The National Highway Traffic Safety Administration estimates that a person is injured in a car accident every 10 seconds. Crashes affect approximately three million Americans annually. From fender benders to catastrophic collisions, car accidents can be costly. Statistics show that motor vehicle accidents are the leading type of traumatic event for men, and the second most frequent trauma for women in the United States. The psychological effects of even the most minor accident may become debilitating over time. Anxiety, depression, phobias, and post-traumatic stress disorder are the most common conditions experienced by car accident victims. These issues may call for medical attention or time away from work. Our Massachusetts car accident lawyers have seen how such a trauma can effect accident victims.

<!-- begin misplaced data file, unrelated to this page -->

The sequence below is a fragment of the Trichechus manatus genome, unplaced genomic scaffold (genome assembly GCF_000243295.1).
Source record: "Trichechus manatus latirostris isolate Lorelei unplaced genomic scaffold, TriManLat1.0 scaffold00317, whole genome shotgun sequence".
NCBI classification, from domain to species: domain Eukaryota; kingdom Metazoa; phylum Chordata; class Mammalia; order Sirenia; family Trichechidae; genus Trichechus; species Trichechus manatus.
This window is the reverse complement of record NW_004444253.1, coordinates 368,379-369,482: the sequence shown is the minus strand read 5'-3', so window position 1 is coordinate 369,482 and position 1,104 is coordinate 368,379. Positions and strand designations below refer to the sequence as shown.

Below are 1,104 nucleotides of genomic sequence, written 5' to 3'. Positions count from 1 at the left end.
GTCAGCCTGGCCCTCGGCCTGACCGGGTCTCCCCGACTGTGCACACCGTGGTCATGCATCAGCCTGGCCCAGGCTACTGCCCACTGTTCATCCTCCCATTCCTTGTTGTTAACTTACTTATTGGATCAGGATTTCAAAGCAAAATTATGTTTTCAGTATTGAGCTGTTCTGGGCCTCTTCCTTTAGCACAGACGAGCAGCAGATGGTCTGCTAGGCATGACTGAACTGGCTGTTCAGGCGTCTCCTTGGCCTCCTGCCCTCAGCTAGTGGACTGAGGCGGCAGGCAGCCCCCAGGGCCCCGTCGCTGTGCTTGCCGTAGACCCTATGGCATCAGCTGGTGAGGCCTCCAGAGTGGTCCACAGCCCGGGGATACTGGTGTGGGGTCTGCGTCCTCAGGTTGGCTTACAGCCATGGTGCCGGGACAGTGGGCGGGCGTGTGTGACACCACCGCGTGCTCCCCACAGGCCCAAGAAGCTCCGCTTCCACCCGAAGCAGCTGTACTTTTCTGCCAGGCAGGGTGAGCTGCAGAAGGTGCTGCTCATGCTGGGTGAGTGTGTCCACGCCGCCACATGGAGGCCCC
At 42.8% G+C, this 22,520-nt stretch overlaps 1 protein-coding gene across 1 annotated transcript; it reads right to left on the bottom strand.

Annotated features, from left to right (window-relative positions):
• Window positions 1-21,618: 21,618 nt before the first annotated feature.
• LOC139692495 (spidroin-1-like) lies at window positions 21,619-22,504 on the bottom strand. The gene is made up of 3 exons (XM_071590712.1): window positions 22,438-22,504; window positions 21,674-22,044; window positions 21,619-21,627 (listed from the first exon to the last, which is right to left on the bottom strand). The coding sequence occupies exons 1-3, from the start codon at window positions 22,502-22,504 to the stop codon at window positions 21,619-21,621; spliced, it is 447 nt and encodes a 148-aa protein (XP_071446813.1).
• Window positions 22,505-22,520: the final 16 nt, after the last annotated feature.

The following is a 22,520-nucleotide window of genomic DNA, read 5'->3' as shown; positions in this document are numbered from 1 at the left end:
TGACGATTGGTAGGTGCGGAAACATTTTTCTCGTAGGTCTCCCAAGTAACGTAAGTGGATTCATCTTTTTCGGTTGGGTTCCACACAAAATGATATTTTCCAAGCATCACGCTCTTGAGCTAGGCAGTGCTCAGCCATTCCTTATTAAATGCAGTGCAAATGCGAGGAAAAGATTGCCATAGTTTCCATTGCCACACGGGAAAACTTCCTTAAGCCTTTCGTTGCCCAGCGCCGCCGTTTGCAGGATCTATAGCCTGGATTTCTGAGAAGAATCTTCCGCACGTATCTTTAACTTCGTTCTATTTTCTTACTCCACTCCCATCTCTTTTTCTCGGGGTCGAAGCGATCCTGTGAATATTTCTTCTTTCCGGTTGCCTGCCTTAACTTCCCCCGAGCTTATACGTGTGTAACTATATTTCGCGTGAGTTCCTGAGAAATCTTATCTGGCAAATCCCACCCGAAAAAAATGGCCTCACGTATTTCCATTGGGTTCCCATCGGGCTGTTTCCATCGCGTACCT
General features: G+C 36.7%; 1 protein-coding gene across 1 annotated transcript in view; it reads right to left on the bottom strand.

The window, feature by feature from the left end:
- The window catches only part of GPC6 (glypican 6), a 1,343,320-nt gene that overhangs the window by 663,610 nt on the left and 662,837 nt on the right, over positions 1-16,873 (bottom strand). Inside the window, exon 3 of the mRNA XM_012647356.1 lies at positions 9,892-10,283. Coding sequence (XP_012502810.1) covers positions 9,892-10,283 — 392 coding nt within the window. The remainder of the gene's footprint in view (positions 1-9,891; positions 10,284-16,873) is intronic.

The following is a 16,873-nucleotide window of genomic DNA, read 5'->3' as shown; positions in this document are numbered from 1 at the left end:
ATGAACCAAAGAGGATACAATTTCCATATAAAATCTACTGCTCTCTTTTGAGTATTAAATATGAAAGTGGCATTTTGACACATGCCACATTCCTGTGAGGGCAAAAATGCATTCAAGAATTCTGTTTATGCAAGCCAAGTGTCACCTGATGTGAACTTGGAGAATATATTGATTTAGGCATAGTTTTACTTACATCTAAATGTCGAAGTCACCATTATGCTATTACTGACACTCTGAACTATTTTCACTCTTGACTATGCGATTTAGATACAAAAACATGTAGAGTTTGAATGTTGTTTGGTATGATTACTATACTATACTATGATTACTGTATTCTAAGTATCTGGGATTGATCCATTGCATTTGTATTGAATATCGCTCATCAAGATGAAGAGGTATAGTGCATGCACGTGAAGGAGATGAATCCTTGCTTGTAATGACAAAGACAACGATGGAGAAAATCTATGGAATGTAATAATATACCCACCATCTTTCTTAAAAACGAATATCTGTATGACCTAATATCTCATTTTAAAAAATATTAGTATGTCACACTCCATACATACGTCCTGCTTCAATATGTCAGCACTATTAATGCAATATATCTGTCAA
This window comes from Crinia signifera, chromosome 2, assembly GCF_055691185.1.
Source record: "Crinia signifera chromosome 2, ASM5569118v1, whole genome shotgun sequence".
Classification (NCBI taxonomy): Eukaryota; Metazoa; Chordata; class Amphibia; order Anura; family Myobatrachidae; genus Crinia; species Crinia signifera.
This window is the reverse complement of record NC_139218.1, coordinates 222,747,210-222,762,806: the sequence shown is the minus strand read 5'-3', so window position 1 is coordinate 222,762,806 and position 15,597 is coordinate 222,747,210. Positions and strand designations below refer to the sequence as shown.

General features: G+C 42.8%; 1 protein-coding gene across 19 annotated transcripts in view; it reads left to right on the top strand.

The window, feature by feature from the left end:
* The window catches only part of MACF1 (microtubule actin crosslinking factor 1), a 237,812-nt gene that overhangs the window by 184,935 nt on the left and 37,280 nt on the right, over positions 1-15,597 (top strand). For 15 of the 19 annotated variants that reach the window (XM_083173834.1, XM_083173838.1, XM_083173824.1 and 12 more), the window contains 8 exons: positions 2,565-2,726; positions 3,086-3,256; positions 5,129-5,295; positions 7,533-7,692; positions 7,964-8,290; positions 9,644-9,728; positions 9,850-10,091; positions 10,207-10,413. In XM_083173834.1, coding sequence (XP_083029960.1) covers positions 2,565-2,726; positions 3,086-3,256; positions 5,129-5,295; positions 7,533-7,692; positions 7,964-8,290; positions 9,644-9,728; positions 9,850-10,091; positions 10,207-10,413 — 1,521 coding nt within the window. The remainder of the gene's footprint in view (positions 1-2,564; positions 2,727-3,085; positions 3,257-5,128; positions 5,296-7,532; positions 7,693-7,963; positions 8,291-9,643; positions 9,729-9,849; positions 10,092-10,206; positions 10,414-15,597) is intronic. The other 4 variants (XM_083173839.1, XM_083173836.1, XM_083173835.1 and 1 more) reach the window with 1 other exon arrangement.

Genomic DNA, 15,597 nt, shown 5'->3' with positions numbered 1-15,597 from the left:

Post-Traumatic Stress Disorder
A recent study reveals that post-traumatic stress disorder (PTSD) affects 10% to 45% of car accident victims. While feelings of fear, loss of control, anxiety, and stress are typical responses after any kind of trauma, they tend to dissipate over time. What differentiates PTSD from these other conditions is the long lasting or recurring nature of the symptoms. These symptoms may include:
- Re-experiencing Symptoms – Often referred to as flashbacks, this is when a victim has episodes of physically and emotionally re-living the accident. This may also manifest through nightmares and other negative experiences.
- Avoidance – This is a defense mechanism used to keep the victim from initiating memories of the crash. He or she may avoid the site of the crash, or any people involved that trigger anxiety.
- Changing beliefs – A traumatic car accident may induce a shift in a victim’s perspective of people, activities, or self-image. This is usually considered as another avoidance mechanism. New feelings of fear, guilt, and shame are common.
- Hyper-arousal – This is when an accident victim exhibits a nervous, hyper-alert state. He or she has trouble releasing tension and may have difficulty focusing or sleeping.